There are alternatives. I now see the battle between Apple and Google Android in clearer focus. At Davos, Eric Schmidt said that phones (and he saw the iPad as just a big phone… which it is, just without the phone and a few other things) will be defined by their apps. The mobile (that is to say, constantly connected) war will be won on apps. Google is competing with openness, Apple with control; Google will have countless manufacturers and brands spreading its OS, Apple will have media and fanboys (including me) do the work for it.
But Google has a long way to go if it hopes to win this war. I’m using my Nexus One phone (which I also had morning-after doubts about) and generally liking it but I still find it awkward. Google has lost its way, its devotion to profound simplicity. Google Wave and Buzz are confusing and generally unusable messes; Android needed to be thought through more (I shouldn’t have to think about what a button does in this use case before using it); Google Docs could be more elegant; YouTube’s redesign is halfway to clean. Still, Google and Apple’s competition presents us with choices.
I find it interesting that though many commercial brands — from Amazon to Bank of America to Fandango — have written for both Apple and Android, many media brands — most notable The New York Times and my Guardian — have written only for Apple and they now are devoting much resource to recreating apps for the iPad. The audience on Android is bigger than the audience on iPad but the sexiness and control Apple offers is alluring. This, I think, is why Salon CEO Richard Gingras calls the iPad a fatal distraction for publishers. They are deluding themselves into thinking that the future lies in their past.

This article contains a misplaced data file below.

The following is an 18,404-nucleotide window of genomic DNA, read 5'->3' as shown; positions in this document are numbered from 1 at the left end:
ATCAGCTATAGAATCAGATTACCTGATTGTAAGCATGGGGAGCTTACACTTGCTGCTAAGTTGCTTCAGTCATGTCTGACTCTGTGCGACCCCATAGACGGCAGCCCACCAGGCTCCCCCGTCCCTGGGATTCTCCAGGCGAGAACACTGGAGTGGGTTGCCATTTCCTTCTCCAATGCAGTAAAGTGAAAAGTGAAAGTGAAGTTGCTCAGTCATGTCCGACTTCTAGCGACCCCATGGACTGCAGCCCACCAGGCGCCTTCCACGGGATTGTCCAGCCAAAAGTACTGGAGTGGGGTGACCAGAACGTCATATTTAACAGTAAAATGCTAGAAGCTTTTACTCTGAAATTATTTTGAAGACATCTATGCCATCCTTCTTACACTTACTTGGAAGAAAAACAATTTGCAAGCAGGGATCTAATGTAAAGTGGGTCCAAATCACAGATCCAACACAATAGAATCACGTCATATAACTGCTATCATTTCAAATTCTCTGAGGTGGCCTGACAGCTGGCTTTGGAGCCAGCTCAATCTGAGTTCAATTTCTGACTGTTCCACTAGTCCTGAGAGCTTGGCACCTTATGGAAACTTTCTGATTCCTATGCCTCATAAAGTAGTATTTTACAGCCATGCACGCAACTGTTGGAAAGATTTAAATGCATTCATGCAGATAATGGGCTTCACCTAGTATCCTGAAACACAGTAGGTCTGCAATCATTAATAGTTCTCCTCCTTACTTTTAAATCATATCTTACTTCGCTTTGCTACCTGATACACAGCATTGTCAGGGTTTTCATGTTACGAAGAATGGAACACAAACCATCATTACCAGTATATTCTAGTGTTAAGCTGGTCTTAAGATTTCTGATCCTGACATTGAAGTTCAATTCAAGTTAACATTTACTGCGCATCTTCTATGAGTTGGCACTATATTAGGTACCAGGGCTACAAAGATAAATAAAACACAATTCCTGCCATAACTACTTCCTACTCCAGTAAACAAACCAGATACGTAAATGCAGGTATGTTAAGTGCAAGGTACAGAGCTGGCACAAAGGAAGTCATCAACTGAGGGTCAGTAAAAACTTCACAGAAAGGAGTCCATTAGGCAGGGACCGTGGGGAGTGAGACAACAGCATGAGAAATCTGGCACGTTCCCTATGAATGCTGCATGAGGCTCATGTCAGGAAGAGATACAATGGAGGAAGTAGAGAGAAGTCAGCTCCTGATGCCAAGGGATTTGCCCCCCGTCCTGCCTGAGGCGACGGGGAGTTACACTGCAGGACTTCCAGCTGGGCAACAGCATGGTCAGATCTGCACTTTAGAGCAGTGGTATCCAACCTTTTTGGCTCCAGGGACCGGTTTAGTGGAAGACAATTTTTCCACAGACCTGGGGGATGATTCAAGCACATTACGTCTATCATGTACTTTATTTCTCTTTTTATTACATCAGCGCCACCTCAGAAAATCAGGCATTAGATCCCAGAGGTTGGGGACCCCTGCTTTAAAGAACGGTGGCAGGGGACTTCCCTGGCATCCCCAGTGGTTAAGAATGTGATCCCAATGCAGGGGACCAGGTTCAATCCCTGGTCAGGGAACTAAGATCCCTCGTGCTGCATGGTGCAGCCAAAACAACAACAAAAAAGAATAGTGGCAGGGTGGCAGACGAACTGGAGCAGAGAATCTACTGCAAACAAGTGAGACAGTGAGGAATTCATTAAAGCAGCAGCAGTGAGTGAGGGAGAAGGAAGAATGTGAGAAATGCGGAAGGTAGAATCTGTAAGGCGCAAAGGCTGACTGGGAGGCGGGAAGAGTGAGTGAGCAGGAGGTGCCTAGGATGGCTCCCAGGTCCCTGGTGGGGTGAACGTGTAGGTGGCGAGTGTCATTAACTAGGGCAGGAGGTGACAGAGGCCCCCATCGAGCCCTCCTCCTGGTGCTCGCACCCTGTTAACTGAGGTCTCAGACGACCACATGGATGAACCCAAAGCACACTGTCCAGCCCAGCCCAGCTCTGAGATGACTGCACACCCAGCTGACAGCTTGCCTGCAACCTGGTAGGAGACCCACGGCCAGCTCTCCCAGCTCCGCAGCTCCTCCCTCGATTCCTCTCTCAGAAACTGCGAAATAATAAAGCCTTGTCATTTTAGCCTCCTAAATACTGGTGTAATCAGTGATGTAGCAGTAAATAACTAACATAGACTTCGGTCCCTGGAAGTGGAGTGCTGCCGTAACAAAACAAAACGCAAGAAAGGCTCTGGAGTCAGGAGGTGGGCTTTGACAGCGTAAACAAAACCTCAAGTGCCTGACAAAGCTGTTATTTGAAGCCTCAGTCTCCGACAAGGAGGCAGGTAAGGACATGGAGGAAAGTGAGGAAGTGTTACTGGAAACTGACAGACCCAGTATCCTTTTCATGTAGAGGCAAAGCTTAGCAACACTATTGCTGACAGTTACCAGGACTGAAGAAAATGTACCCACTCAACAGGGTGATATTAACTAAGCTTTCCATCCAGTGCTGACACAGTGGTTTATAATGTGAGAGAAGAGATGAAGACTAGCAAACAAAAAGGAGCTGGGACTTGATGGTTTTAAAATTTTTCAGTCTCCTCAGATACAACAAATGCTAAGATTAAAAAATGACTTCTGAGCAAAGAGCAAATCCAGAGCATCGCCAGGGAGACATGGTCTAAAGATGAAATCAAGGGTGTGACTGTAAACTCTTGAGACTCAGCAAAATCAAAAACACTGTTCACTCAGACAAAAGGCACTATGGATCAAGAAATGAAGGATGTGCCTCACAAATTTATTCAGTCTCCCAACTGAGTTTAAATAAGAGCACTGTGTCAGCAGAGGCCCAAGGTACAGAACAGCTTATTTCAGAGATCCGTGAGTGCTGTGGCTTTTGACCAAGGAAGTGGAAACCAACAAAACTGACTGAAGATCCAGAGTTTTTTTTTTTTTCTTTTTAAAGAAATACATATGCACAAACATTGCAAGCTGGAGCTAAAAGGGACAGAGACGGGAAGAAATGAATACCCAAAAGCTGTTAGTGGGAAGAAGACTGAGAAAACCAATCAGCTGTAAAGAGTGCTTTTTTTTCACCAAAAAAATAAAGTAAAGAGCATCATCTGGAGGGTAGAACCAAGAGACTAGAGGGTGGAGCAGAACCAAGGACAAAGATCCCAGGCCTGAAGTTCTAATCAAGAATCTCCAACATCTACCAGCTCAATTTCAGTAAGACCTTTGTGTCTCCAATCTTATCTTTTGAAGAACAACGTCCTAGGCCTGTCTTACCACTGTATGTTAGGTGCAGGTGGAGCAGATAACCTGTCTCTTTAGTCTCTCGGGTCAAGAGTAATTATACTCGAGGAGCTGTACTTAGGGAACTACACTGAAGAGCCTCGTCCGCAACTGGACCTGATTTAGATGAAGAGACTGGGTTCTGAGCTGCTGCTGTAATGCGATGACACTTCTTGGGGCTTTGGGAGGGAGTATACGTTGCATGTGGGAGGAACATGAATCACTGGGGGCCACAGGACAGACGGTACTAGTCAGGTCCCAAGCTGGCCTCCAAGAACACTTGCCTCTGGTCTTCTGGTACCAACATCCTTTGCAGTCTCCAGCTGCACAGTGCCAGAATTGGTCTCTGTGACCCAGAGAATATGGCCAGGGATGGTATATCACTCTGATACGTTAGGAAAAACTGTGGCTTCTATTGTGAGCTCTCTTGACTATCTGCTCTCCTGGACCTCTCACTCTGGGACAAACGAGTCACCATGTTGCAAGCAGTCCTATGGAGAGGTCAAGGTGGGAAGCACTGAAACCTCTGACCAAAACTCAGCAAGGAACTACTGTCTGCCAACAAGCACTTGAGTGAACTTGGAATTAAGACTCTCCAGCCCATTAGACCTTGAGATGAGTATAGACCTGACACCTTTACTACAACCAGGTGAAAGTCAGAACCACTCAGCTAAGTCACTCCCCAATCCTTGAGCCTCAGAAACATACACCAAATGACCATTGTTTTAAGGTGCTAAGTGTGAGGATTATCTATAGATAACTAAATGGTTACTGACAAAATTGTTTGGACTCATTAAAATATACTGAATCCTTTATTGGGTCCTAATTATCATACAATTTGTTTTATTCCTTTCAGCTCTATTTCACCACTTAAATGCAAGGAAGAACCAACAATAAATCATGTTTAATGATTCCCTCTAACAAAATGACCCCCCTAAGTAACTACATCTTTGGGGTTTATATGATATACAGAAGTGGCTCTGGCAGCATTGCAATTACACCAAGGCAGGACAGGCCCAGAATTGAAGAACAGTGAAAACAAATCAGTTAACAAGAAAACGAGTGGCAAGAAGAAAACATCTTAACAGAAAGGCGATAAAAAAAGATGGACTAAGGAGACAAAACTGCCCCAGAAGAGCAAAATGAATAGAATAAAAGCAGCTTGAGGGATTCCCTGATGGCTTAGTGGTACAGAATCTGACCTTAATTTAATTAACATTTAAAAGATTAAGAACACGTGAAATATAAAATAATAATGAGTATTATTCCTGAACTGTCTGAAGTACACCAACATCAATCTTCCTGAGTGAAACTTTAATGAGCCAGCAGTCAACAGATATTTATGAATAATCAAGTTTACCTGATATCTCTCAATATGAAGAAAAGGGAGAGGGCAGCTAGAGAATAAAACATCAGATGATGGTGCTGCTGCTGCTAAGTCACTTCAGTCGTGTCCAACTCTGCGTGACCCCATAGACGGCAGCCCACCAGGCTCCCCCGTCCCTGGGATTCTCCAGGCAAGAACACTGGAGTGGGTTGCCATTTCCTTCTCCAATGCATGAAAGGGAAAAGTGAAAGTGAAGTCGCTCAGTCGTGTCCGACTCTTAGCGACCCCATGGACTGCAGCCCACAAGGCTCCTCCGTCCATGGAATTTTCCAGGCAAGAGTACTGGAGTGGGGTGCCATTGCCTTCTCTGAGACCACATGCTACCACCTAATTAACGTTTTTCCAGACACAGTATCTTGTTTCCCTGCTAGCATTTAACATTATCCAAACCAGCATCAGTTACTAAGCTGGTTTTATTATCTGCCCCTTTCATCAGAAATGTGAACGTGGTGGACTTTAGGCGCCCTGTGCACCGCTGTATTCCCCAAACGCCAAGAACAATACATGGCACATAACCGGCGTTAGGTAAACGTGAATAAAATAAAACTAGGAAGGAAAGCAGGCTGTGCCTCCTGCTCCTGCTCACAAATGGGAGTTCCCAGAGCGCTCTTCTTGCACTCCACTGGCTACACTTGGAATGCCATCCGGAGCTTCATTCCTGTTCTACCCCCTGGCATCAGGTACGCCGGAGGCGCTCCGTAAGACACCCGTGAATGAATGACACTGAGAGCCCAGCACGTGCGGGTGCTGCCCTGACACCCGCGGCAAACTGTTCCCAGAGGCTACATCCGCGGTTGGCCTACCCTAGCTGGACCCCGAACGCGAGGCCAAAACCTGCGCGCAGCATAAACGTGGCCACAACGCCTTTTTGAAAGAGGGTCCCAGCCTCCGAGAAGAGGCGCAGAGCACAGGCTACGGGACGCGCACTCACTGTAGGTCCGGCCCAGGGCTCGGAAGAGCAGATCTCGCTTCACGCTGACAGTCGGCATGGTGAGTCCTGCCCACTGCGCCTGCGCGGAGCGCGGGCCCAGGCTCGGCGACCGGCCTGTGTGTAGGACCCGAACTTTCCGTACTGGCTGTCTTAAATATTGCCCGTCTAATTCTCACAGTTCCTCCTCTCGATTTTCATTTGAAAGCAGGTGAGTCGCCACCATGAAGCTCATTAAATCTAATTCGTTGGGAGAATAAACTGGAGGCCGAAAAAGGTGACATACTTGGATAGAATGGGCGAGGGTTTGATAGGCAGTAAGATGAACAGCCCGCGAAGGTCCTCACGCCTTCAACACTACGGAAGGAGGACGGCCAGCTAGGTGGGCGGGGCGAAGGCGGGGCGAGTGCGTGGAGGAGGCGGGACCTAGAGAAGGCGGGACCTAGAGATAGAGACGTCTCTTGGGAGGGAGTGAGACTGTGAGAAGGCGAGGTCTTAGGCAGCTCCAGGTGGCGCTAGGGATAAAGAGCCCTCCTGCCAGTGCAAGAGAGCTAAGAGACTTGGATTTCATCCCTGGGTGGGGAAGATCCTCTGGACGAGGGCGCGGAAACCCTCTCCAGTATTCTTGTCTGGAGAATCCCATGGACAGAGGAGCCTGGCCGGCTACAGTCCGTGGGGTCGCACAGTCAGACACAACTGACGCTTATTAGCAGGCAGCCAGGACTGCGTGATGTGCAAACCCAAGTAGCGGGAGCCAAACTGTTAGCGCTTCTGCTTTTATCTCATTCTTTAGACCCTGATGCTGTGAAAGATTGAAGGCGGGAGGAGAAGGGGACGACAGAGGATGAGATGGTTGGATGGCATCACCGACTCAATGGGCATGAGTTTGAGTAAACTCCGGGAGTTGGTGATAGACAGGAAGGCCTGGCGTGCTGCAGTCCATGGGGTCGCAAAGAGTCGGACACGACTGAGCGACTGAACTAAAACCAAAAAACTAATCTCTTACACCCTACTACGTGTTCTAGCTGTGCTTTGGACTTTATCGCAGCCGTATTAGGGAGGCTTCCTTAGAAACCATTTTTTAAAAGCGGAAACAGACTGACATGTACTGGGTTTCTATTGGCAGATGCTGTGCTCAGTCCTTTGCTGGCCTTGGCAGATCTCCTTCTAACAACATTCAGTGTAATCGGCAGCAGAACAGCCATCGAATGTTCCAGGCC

On This Week in Google last night, I went too far slathering over the iPad and some of its very neat apps (ABC’s is great; I watched the Modern Family about the iPad on the iPad and smugly loved being so meta). I am a toy boy at heart and didn’t stop to cast a critical eye, as TWiG’s iPadless Gina Trapani did. This morning on Twitter, I went too far the other way kvetching about the inconveniences of the iPad’s limitations (just a fucking USB, please!) in compensation. That’s the problem with Twitter, at least for my readers: it’s thinking out loud.
I’ll sleep with the iPad a few more nights. I might well rebox and return it; I don’t have $500 to throw away. But considering what I do for a living, I perhaps should hold onto it so I can understand its implications. And that’s the real point of this post: there are implications.
: MORE: Of course, I must link to Cory Doctorow’s eloquent examination of the infantilization of technology. I’m not quite as principled, I guess, as Cory is on the topic; I’m not telling people they should not buy the iPad; I don’t much like that verb in any context. But on the merits and demerits, we agree.
And Dave Winer: “Today it’s something to play with, not something to use. That’s the kind way to say it. The direct way: It’s a toy.”
: By the way, back in the day, about a decade ago, I worked with Intel (through my employer, Advance) on a web pad that was meant to be used to consume in the home (we knew then that the on-screen keyboard sucked; it was meant to be a couch satellite to the desk’s PC). Intel lost nerve and didn’t launch it. Besides, the technology was early (they built the wireless on Intel Anypoint, not wi-fi or even bluetooth). Here’s the pad in the flesh. I have it in my basement museum of dead technlogy, next to my CueCat.
: More, Monday: NPR’s related report and Jonathan Zittrain’s worries.